The union noted in its latest counter-claim to Qantas that its Fokker 100 pilots saw a “drop of nearly 24% in effective salaries in the previous 15 years.”
“The striking disparity exists in the total remuneration received by Network Aviation pilots compared to their counterparts in Qantas Short Haul. It is estimated that Network Aviation pilots receive approximately 50% less in remuneration,” the AFAP claim noted. That’s half pay for flying Perth-Darwin on an A320 compared with a Qantas mainline flight on a near identical 737. Customers, of course, pay the same price.
AFAP pilot membership numbers have doubled in the last year at Network Aviation with pilots leaving the Qantas union the Australian International Pilots Union, whose president Tony Lucas has an office near the Qantas Industrial relations boss, and the Transport Workers Union, which has long had designs on broader representation of pilots. Some maintain dual membership due to insurance commitments.
One manager, when told of impending industrial action by NA flight attendants, said that she was “disappointed”. Not as disappointed as the flight attendants and pilots – arguably the hardest working crews in the entire groups – who are paid wages that have, at times, been under award.
The long goodbye
And so to Corporate Australia’s longest goodbye, which began back in February when Alan said that he would depart “before the end of 2023”. Then, on March 31 when Joyce held the COVID-delayed 100th anniversary bash for what is now, surely, the Limping Kangaroo replete with 1,200 guests and glittering hand picked entertainers, including Kylie Minogue.
This was the surest sign yet that Australia’s, nay the entire globe’s best, at least the best remunerated, airline CEO would finally pack it all in and retire to a comfy life in Australia’s boardrooms and arts organisations.
Since then, Alan’s adoring public has been drip fed, bit by bit. In April, after an exhaustive international search, the Qantas board star studded with people – well all but one – who have precisely nil experience in the airlines sector – came up with a short list of two people who sit in the airlines’ mahogany row in Mascot. Along with Hudson, there was Joyce’s long time bag carrier, Loyalty chief Olivia Wirth. Once Hudson’s victory was secured, she wasted no time shuffling the executive deck, promoting loyalists and leaving Wirth stewing in her old job. So much for the sisterhood.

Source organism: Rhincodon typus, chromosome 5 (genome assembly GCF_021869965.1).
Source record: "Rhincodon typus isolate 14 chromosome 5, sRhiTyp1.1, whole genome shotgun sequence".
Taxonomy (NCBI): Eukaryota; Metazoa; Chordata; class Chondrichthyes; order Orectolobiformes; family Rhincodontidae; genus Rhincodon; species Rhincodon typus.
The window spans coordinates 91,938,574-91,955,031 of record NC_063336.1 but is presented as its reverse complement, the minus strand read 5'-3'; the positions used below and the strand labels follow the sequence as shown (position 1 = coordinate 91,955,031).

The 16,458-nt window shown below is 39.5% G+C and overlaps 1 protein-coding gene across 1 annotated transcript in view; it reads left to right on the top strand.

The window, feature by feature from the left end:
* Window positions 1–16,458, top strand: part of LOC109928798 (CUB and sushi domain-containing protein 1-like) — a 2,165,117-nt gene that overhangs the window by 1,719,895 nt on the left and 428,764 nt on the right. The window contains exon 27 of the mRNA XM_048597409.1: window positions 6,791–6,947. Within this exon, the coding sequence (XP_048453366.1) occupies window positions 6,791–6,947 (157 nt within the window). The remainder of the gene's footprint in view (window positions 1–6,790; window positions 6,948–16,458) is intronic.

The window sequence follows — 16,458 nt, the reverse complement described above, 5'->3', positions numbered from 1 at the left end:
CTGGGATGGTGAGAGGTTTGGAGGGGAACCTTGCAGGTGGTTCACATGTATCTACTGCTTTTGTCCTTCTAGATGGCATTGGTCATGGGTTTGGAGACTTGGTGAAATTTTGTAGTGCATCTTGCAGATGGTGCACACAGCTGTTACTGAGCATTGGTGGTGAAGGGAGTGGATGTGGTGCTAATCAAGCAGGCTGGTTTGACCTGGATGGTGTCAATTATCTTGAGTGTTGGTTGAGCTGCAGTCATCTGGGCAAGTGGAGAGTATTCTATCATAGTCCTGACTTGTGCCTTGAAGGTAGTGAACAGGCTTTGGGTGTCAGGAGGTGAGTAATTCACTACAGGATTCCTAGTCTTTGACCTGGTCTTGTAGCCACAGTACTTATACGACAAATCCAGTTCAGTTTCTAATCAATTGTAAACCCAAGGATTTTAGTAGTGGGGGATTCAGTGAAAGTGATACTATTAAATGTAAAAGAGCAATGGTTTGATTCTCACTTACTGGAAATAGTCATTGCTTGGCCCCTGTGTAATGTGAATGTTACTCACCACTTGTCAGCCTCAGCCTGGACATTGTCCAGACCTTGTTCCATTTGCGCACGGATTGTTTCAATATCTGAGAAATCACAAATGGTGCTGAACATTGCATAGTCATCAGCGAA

Hudson’s ascension was announced on May 1, but with the proviso that Joyce would not actually leave until six months down the track in November. He needed this unusually long time because there were many parties to throw and attend, a house to sell, bumper results to announce and more cash to shovel out the door to shareholders. Instead of investing in his increasingly threadbare fleet and maintenance division. And you know, letting go of a sinecure that has earned him over $130 million over 15 years must be tough.
But now it is up to Hudson to start spending money to fix the company’s fleet, wrestle with increasingly restless, uppity unions? All threatening the airline’s hallowed share price – and the Qantas board’s sleepy compliance with management.
Qantas, under the stewardship of Alan Joyce, has become the textbook case of neo-liberal corporatism. The company became the largest ever recipient of public funding during Covid, yet its aggressive workplace relations and its brawls with the unions led to a cultural decline.
Even though the hard tactics were welcomed by business groups and investors, the decline in customer service and efficiency, along with the declining staff morale, led to an erosion in public confidence and damage to the famous brand.
That was compounded when the Federal Court twice found Qantas to have sacked workers illegally in a suit by the Transport Workers Union (TWU).
Qantas took its case to the High Court to appeal on grounds the Fair Work Act had not been interpreted properly.
Michael Sainsbury is a former China correspondent who has lived and worked across North, Southeast and South Asia for 11 years. Now based in regional Australia, he has more than 25 years’ experience writing about business, politics and human rights in Australia and the Indo-Pacific. He has worked for News Corp, Fairfax, Nikkei and a range of independent media outlets and has won multiple awards in Australia and Asia for his reporting. He is a fierce believer in the importance of independent media.